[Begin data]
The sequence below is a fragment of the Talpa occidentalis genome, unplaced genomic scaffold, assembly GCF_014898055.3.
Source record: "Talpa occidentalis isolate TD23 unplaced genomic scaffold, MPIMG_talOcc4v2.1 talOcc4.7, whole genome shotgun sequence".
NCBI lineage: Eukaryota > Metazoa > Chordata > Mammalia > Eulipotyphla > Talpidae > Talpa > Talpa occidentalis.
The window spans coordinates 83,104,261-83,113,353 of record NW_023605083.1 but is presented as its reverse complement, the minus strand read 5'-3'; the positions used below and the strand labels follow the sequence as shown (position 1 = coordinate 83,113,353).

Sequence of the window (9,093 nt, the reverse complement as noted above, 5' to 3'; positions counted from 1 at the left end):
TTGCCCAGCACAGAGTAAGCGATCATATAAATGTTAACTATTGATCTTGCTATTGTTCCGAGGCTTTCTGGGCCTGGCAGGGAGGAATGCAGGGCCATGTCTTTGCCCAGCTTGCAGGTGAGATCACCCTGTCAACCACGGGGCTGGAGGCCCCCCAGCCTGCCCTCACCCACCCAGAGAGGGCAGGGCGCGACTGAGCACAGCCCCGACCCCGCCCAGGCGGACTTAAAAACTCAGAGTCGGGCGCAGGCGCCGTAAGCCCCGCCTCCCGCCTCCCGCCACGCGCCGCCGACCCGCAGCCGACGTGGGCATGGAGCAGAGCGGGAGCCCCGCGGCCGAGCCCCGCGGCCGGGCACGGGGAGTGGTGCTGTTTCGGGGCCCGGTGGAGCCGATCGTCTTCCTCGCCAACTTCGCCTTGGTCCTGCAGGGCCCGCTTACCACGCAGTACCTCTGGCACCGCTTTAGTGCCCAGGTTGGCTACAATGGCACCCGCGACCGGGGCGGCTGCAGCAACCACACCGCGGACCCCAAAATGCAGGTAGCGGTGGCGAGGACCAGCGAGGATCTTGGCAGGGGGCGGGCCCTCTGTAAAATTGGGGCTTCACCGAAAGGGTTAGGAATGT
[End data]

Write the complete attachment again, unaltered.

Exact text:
The sequence below is a fragment of the Talpa occidentalis genome, unplaced genomic scaffold, assembly GCF_014898055.3.
Source record: "Talpa occidentalis isolate TD23 unplaced genomic scaffold, MPIMG_talOcc4v2.1 talOcc4.7, whole genome shotgun sequence".
NCBI lineage: Eukaryota > Metazoa > Chordata > Mammalia > Eulipotyphla > Talpidae > Talpa > Talpa occidentalis.
The window spans coordinates 83,104,261-83,113,353 of record NW_023605083.1 but is presented as its reverse complement, the minus strand read 5'-3'; the positions used below and the strand labels follow the sequence as shown (position 1 = coordinate 83,113,353).

Sequence of the window (9,093 nt, the reverse complement as noted above, 5' to 3'; positions counted from 1 at the left end):
TTGCCCAGCACAGAGTAAGCGATCATATAAATGTTAACTATTGATCTTGCTATTGTTCCGAGGCTTTCTGGGCCTGGCAGGGAGGAATGCAGGGCCATGTCTTTGCCCAGCTTGCAGGTGAGATCACCCTGTCAACCACGGGGCTGGAGGCCCCCCAGCCTGCCCTCACCCACCCAGAGAGGGCAGGGCGCGACTGAGCACAGCCCCGACCCCGCCCAGGCGGACTTAAAAACTCAGAGTCGGGCGCAGGCGCCGTAAGCCCCGCCTCCCGCCTCCCGCCACGCGCCGCCGACCCGCAGCCGACGTGGGCATGGAGCAGAGCGGGAGCCCCGCGGCCGAGCCCCGCGGCCGGGCACGGGGAGTGGTGCTGTTTCGGGGCCCGGTGGAGCCGATCGTCTTCCTCGCCAACTTCGCCTTGGTCCTGCAGGGCCCGCTTACCACGCAGTACCTCTGGCACCGCTTTAGTGCCCAGGTTGGCTACAATGGCACCCGCGACCGGGGCGGCTGCAGCAACCACACCGCGGACCCCAAAATGCAGGTAGCGGTGGCGAGGACCAGCGAGGATCTTGGCAGGGGGCGGGCCCTCTGTAAAATTGGGGCTTCACCGAAAGGGTTAGGAATGT